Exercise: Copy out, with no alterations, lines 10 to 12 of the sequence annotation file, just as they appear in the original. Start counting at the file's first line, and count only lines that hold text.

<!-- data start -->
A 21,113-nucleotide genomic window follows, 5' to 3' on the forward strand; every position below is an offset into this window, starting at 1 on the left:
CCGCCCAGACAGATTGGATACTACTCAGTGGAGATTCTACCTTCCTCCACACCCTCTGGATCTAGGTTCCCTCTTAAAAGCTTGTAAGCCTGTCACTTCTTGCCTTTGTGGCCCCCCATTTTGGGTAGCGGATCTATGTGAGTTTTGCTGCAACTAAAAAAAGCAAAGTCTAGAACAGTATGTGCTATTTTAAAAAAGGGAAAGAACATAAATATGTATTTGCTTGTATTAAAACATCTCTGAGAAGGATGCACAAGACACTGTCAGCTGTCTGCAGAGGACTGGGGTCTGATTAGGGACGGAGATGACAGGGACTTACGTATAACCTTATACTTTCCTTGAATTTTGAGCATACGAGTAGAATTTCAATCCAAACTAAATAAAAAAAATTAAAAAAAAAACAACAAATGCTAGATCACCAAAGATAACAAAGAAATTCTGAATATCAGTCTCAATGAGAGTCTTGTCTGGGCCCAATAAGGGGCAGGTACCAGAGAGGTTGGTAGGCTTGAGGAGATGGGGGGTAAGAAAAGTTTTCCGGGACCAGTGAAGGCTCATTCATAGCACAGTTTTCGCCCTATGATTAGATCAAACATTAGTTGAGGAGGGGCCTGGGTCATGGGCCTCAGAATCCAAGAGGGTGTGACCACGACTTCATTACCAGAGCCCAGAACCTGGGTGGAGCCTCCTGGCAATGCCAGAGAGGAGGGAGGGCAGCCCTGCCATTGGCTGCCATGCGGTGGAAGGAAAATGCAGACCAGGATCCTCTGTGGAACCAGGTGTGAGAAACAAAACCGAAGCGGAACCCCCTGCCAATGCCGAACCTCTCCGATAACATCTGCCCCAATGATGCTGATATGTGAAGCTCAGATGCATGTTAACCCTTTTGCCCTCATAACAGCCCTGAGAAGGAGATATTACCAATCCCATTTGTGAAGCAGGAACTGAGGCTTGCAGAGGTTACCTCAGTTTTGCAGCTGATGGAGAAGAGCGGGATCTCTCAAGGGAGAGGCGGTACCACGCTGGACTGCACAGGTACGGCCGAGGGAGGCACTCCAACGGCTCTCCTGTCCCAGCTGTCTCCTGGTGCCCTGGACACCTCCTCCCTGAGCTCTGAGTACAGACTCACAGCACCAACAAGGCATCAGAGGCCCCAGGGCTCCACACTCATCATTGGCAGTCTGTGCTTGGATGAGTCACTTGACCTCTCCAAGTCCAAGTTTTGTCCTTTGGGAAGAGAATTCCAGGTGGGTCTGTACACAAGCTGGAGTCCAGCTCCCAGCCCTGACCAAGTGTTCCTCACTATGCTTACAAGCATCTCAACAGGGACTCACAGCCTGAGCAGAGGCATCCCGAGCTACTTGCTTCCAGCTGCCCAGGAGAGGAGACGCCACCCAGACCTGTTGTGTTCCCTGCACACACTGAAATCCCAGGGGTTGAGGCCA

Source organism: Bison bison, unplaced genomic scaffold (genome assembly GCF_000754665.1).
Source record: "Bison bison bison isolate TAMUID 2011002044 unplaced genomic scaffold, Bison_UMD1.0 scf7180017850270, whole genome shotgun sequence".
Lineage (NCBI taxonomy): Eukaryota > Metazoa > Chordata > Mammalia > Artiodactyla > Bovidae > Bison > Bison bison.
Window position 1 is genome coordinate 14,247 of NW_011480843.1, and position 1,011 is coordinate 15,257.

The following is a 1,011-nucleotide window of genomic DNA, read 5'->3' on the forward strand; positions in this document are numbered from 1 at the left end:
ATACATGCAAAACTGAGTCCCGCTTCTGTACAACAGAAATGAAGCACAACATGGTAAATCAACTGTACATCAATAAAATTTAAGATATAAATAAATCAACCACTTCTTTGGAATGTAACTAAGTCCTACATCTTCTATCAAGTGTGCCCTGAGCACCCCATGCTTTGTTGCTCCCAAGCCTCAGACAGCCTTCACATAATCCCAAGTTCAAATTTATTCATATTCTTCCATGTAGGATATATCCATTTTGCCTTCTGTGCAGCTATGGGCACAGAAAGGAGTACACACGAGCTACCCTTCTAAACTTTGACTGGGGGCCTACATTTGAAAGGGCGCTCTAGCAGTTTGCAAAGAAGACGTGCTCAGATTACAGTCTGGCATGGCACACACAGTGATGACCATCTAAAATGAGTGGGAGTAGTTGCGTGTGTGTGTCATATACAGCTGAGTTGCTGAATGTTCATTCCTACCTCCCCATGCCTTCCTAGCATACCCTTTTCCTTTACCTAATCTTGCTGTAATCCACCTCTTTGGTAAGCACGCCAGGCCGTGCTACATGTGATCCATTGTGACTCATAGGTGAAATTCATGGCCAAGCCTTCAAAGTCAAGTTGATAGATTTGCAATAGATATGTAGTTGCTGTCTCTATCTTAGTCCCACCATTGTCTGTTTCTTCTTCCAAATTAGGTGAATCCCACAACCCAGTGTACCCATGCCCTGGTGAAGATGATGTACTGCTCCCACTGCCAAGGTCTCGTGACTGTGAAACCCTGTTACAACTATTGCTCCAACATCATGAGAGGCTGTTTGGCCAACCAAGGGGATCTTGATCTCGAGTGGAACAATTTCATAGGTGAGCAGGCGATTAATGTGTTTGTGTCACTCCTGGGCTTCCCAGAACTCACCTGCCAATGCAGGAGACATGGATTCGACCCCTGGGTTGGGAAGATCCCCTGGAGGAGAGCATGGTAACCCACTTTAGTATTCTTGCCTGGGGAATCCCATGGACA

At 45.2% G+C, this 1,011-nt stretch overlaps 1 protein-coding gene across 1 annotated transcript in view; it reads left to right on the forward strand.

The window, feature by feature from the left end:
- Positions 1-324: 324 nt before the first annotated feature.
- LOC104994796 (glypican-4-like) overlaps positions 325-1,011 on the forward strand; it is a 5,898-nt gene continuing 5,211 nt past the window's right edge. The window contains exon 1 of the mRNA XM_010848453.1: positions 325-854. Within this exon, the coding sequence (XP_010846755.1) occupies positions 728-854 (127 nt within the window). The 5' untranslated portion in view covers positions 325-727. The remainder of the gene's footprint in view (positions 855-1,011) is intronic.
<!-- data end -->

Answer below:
The window, feature by feature from the left end:
- Positions 1-324: 324 nt before the first annotated feature.
- LOC104994796 (glypican-4-like) overlaps positions 325-1,011 on the forward strand; it is a 5,898-nt gene continuing 5,211 nt past the window's right edge. The window contains exon 1 of the mRNA XM_010848453.1: positions 325-854. Within this exon, the coding sequence (XP_010846755.1) occupies positions 728-854 (127 nt within the window). The 5' untranslated portion in view covers positions 325-727. The remainder of the gene's footprint in view (positions 855-1,011) is intronic.